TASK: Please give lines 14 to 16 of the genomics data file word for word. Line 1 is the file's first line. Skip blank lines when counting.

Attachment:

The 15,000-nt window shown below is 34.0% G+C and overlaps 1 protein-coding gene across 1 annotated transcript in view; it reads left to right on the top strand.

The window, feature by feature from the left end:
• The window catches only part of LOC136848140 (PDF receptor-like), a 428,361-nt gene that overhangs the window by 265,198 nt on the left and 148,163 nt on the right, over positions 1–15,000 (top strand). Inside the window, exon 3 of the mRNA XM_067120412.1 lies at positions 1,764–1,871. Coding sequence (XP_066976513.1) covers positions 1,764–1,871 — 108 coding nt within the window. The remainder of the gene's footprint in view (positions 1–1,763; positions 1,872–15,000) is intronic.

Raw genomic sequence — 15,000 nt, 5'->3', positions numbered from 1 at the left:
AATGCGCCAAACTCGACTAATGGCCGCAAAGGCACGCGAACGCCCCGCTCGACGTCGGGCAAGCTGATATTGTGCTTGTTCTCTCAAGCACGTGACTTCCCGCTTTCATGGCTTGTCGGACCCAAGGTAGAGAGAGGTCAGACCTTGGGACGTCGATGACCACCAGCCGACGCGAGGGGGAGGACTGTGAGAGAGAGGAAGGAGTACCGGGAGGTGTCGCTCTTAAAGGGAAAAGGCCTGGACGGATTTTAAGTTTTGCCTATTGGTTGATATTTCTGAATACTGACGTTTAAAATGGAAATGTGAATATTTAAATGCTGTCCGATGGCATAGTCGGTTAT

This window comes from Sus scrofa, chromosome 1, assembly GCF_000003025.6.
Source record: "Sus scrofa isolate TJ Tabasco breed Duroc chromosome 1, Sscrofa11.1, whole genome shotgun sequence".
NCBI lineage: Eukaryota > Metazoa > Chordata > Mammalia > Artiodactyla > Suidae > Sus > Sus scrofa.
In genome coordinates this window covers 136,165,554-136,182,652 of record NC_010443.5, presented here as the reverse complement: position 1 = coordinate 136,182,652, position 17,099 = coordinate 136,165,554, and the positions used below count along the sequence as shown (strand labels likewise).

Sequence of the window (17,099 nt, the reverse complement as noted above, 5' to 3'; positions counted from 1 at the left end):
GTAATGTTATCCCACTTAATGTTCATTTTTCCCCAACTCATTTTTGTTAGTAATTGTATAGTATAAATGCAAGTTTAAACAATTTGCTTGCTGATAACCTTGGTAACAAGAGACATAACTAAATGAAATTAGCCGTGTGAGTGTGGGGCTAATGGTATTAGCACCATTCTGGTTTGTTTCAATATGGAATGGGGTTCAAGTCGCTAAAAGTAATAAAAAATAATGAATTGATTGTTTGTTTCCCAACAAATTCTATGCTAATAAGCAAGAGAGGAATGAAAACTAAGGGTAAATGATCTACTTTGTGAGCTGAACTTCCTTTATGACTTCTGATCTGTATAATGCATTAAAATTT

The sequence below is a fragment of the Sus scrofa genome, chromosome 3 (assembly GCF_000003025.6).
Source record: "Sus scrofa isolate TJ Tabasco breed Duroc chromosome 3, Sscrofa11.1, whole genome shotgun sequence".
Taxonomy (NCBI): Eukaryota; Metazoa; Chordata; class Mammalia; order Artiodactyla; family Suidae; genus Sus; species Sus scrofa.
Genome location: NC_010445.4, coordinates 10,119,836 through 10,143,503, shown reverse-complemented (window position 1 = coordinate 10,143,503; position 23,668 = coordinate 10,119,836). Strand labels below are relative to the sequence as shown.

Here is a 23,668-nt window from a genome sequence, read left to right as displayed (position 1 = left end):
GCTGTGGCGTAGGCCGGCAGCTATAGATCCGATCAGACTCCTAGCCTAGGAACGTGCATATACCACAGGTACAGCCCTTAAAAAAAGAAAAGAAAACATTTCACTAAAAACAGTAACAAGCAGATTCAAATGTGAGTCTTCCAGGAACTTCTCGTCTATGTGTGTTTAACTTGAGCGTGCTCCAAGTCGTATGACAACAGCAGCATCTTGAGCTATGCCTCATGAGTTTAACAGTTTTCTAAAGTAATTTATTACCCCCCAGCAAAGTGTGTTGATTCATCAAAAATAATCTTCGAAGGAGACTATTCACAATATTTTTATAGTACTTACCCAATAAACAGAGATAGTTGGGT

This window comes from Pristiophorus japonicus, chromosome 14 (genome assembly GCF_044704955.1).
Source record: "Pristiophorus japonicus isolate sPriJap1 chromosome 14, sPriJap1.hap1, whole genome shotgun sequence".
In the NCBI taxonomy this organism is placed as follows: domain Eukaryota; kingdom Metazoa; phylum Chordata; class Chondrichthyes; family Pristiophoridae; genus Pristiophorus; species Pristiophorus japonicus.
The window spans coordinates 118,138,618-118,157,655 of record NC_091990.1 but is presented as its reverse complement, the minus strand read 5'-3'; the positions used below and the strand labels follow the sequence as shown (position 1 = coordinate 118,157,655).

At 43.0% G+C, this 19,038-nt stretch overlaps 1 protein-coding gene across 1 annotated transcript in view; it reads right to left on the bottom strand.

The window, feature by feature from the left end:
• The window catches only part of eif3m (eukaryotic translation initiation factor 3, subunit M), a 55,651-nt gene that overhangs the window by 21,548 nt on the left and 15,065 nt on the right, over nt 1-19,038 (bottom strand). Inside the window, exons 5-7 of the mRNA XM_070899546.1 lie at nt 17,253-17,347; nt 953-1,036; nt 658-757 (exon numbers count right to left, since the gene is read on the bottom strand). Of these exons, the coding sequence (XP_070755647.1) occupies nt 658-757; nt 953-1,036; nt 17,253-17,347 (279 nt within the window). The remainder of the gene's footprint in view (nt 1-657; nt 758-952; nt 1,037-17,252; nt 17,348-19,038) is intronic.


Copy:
Taxonomy (NCBI): Eukaryota; Metazoa; Chordata; class Mammalia; order Artiodactyla; family Suidae; genus Sus; species Sus scrofa.
Genome location: NC_010445.4, coordinates 10,119,836 through 10,143,503, shown reverse-complemented (window position 1 = coordinate 10,143,503; position 23,668 = coordinate 10,119,836). Strand labels below are relative to the sequence as shown.

Here is a 23,668-nt window from a genome sequence, read left to right as displayed (position 1 = left end):